The Americans with Disabilities Act (ADA) is a federal law prohibiting discrimination against people with disabilities. The Minnesota Human Rights Act is a Minnesota state law that also provides protections to those with disabilities in Minnesota. In some cases, having cancer may meet one of the three different definitions of "disability" that these laws use to determine when the special protections they provide come into play. While both of these law provide protections in many other areas, such as public transportation, accommodations and telecommunications, only those provisions dealing with employment are discussed in this website. If you are interested in learning more about the other aspects of the laws, click on the links above to get more information.
In fully understanding your rights as a cancer survivor and which laws may protect you in the workplace, it is important to understand how these two important laws work together. As a federal law, the ADA is applicable to every state and as such, it sets the floor of what protections qualified individuals are entitled to and what covered employers must provide. Some states chose to provide additional protections to employees in their state. In doing so, state laws can only add to the protections afforded by the ADA, not reduce them.
The Minnesota Human Rights Act (MHRA) is the law in Minnesota that expands some of the protections of the ADA and very well may provide you as an employee with more rights than you would have under the ADA alone. For this reason, the two laws are discussed together in this website. The ADA provisions will be discussed and any additional protections provided by the MHRA provided as well so that you can evaluate your own particular circumstance in the context of both of these laws.
Many people, including employers, may be familiar with the ADA and believe that because it is so well known, that it is the final authority in dealing with disability issues. Most are surprised to learn that Minnesota has been prohibiting disability discrimination in the workplace since 1973 (long before the ADA become law in 1990) and of the additional protections the MHRA provides. Sometimes even very well meaning employers may not realize that they must comply with both the ADA and the MHRA. In this situation, being informed means that a cancer survivor is able to effectively advocate for themselves and enjoy the benefits of the protections that are there for them.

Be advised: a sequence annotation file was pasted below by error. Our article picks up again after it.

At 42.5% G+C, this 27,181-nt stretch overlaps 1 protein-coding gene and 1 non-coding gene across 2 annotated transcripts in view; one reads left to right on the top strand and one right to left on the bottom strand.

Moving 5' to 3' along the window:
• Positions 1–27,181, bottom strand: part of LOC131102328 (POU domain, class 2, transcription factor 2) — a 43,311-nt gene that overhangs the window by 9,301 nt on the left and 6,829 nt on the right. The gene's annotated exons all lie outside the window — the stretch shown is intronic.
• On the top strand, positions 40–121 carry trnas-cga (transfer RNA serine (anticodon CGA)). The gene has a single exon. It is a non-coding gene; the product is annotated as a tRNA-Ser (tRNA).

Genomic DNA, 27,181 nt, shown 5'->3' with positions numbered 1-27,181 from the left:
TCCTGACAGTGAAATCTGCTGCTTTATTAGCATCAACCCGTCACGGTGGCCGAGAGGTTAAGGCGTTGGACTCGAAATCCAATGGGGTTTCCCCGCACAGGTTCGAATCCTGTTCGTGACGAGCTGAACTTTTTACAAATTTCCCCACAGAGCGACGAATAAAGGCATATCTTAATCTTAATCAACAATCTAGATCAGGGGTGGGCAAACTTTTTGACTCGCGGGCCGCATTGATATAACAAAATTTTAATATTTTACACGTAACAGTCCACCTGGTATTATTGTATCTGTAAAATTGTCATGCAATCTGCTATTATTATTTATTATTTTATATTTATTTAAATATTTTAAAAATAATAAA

The laws require: a covered employer to “reasonably accommodate” a qualified individual with a disability who can perform the “essential functions of the position with or without reasonable accommodation.”
What this means is that if an individual is qualified to perform essential job functions except for limitations caused by a disability, the employer must consider whether the individual could perform these functions with a reasonable accommodation. If the applicant or employee could perform the job with a reasonable accommodation, it is against the law for that employer to discriminate against the job applicant or to refuse the reasonable accommodation to an employee with a disability.
As more fully laid out in the following sections, the determination of a disability and what constitutes a reasonable accommodation are very complex topics.
These laws prohibit discrimination in all employment practices, including employment application, hiring, firing, advancement, compensation, training, recruitment, advertising, tenure, layoff, leave, and benefits.
Each individual circumstance is different and presents unique complexities. Cancer in particular, defies easy categorization in terms of how disabling it or its treatment may be. Courts have historically found in favor of employers in actions brought against them by an employee alleging disability discrimination. In fact, studies show that over 90% of the disability discrimination claims filed under the ADA are determined in favor of the employer. It is widely believed that the newly enacted protections of the the Americans with Disabilities Act Amendment Act of 2008 (ADAAA)which went into effect on January 1, 2009 will have a profound and positive effect on for individuals with disabilities, including cancer, in the workplace.